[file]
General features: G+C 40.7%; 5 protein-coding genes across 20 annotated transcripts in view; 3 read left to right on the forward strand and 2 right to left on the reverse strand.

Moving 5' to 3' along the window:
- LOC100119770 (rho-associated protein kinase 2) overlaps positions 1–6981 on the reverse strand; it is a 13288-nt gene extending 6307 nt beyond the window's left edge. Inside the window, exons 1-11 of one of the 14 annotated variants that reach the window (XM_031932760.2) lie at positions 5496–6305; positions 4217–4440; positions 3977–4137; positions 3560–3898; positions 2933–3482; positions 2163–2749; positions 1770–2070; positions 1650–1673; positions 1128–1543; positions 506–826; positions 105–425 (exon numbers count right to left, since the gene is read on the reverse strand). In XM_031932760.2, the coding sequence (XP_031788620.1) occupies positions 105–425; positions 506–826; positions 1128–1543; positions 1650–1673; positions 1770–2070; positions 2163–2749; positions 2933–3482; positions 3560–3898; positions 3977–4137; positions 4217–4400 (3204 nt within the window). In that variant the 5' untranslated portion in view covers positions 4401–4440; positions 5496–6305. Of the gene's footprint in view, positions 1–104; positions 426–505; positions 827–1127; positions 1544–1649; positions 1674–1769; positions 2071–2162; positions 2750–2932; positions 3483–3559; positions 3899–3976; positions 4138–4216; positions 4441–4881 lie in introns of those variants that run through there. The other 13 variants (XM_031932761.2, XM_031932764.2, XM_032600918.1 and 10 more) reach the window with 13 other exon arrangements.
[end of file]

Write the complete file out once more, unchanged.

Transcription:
General features: G+C 40.7%; 5 protein-coding genes across 20 annotated transcripts in view; 3 read left to right on the forward strand and 2 right to left on the reverse strand.

Moving 5' to 3' along the window:
- LOC100119770 (rho-associated protein kinase 2) overlaps positions 1–6981 on the reverse strand; it is a 13288-nt gene extending 6307 nt beyond the window's left edge. Inside the window, exons 1-11 of one of the 14 annotated variants that reach the window (XM_031932760.2) lie at positions 5496–6305; positions 4217–4440; positions 3977–4137; positions 3560–3898; positions 2933–3482; positions 2163–2749; positions 1770–2070; positions 1650–1673; positions 1128–1543; positions 506–826; positions 105–425 (exon numbers count right to left, since the gene is read on the reverse strand). In XM_031932760.2, the coding sequence (XP_031788620.1) occupies positions 105–425; positions 506–826; positions 1128–1543; positions 1650–1673; positions 1770–2070; positions 2163–2749; positions 2933–3482; positions 3560–3898; positions 3977–4137; positions 4217–4400 (3204 nt within the window). In that variant the 5' untranslated portion in view covers positions 4401–4440; positions 5496–6305. Of the gene's footprint in view, positions 1–104; positions 426–505; positions 827–1127; positions 1544–1649; positions 1674–1769; positions 2071–2162; positions 2750–2932; positions 3483–3559; positions 3899–3976; positions 4138–4216; positions 4441–4881 lie in introns of those variants that run through there. The other 13 variants (XM_031932761.2, XM_031932764.2, XM_032600918.1 and 10 more) reach the window with 13 other exon arrangements.